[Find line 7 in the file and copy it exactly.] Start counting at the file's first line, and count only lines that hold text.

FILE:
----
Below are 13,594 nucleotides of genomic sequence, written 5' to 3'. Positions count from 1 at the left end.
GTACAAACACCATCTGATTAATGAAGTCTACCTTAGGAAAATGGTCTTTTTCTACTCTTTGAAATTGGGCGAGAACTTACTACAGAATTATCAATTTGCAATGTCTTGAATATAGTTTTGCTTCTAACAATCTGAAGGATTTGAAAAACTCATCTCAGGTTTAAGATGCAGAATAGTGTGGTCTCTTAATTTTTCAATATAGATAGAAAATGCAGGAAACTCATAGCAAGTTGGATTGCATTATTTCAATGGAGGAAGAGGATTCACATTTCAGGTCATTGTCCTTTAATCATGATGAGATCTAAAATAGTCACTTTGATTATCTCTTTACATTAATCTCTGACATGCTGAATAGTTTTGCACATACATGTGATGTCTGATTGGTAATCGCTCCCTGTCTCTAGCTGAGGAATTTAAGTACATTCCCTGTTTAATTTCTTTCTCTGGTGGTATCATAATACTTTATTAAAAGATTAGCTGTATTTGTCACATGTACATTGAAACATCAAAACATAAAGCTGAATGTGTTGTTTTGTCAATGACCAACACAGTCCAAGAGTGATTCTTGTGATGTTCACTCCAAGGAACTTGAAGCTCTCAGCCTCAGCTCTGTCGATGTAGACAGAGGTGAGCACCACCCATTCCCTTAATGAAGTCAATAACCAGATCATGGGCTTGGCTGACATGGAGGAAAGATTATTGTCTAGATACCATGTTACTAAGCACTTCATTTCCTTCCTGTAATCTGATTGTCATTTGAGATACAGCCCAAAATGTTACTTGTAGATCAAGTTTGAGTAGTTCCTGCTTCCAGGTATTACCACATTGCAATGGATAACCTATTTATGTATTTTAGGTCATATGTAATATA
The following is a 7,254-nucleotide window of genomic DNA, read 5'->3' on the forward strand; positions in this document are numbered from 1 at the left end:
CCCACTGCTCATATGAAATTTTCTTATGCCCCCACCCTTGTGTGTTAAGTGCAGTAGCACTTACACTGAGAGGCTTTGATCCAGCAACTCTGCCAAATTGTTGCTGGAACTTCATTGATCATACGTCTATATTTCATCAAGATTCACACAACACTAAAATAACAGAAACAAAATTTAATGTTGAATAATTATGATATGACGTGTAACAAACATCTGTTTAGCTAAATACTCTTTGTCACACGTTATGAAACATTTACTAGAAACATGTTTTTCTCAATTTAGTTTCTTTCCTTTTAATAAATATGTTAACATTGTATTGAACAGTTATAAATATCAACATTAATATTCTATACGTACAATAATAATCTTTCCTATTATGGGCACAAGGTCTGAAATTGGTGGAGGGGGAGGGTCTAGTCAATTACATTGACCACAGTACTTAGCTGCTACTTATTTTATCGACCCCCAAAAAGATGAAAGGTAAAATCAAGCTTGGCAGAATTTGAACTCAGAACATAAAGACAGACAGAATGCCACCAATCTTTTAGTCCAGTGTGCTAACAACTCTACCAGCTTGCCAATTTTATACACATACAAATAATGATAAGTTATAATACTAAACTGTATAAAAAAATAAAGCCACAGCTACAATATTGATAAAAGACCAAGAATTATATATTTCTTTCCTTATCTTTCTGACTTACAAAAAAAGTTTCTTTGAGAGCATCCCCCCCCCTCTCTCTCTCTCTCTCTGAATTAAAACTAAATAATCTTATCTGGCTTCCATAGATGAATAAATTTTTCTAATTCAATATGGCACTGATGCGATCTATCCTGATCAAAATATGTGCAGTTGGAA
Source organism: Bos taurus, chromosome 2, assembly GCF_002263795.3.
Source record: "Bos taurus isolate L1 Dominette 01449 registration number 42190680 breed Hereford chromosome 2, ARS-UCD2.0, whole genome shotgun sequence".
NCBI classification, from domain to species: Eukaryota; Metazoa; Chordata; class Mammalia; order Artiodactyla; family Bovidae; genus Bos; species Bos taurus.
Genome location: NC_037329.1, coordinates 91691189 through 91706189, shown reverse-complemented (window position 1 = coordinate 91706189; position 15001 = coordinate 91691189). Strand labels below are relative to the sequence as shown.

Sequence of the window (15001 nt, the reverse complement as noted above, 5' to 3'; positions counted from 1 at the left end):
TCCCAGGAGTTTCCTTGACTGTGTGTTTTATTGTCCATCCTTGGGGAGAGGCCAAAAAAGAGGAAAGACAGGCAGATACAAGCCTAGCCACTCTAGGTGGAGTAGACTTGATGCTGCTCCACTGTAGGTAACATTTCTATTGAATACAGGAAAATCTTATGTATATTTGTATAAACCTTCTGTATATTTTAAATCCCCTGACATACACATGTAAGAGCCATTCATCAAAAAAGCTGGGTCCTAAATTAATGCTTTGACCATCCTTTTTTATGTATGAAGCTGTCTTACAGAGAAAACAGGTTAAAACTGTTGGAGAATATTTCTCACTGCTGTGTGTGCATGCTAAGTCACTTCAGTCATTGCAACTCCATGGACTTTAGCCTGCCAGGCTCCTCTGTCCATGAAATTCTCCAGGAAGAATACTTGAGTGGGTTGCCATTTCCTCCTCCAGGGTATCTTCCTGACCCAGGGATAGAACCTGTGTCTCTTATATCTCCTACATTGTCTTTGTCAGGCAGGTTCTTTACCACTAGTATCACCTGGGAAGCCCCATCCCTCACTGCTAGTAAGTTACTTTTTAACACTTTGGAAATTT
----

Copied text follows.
NCBI classification, from domain to species: Eukaryota; Metazoa; Chordata; class Mammalia; order Artiodactyla; family Bovidae; genus Bos; species Bos taurus.